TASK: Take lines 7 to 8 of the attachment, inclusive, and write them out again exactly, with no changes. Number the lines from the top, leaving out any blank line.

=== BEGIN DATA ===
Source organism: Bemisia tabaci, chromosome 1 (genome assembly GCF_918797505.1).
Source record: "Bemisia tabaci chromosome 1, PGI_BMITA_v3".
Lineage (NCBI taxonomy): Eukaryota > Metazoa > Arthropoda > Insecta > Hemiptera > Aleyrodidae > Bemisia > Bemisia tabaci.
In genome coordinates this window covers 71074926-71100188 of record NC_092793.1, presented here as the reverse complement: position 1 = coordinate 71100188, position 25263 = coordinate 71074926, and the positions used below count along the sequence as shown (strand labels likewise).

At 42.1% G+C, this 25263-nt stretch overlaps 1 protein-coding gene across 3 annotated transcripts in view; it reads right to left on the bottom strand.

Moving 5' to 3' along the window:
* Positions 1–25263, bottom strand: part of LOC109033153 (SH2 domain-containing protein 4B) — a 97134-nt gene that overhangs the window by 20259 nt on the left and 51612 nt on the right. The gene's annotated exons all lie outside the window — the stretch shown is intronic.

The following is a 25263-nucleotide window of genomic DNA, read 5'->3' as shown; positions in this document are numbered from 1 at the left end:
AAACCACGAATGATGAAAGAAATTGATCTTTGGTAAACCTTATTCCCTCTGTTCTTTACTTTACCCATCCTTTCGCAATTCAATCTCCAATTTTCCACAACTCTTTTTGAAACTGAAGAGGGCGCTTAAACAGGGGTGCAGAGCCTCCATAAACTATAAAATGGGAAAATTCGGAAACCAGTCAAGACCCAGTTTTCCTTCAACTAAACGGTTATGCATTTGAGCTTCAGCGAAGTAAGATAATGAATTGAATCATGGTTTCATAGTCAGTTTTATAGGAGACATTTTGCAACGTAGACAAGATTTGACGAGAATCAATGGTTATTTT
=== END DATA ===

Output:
* Positions 1–25263, bottom strand: part of LOC109033153 (SH2 domain-containing protein 4B) — a 97134-nt gene that overhangs the window by 20259 nt on the left and 51612 nt on the right. The gene's annotated exons all lie outside the window — the stretch shown is intronic.

The following is a 25263-nucleotide window of genomic DNA, read 5'->3' as shown; positions in this document are numbered from 1 at the left end: